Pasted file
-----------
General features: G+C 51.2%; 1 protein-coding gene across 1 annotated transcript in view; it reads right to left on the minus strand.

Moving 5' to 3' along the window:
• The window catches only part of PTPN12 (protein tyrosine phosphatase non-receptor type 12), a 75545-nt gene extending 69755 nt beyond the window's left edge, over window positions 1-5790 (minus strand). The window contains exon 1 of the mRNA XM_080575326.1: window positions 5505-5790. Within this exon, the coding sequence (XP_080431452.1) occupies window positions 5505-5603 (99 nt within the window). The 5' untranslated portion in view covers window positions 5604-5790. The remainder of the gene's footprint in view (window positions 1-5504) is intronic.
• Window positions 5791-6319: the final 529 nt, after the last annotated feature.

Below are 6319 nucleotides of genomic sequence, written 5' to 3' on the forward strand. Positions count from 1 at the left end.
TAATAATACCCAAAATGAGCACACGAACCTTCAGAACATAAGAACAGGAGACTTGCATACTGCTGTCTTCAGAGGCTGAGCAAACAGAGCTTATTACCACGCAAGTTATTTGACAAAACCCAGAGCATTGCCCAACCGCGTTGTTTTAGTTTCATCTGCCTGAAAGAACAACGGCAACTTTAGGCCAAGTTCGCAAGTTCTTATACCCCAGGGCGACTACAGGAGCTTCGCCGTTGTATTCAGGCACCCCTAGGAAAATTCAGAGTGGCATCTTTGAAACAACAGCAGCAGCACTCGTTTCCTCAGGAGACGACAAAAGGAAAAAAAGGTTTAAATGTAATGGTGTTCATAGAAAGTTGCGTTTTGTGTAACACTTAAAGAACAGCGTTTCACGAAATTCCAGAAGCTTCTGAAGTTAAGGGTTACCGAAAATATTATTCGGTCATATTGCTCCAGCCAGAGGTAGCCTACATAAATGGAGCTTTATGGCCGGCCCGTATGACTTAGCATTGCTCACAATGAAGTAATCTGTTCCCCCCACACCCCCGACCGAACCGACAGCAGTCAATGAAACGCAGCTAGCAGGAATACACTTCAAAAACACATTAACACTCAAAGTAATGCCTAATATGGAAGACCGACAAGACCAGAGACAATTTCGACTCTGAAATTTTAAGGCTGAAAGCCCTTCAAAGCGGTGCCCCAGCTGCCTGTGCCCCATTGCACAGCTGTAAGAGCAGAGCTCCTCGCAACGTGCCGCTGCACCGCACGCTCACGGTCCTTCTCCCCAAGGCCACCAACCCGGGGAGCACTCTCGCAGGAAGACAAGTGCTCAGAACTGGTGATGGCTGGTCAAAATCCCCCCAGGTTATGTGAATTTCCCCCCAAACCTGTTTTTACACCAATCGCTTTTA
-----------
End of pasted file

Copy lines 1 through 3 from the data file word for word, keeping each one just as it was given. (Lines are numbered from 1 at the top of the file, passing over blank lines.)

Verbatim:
General features: G+C 51.2%; 1 protein-coding gene across 1 annotated transcript in view; it reads right to left on the minus strand.

Moving 5' to 3' along the window:
• The window catches only part of PTPN12 (protein tyrosine phosphatase non-receptor type 12), a 75545-nt gene extending 69755 nt beyond the window's left edge, over window positions 1-5790 (minus strand). The window contains exon 1 of the mRNA XM_080575326.1: window positions 5505-5790. Within this exon, the coding sequence (XP_080431452.1) occupies window positions 5505-5603 (99 nt within the window). The 5' untranslated portion in view covers window positions 5604-5790. The remainder of the gene's footprint in view (window positions 1-5504) is intronic.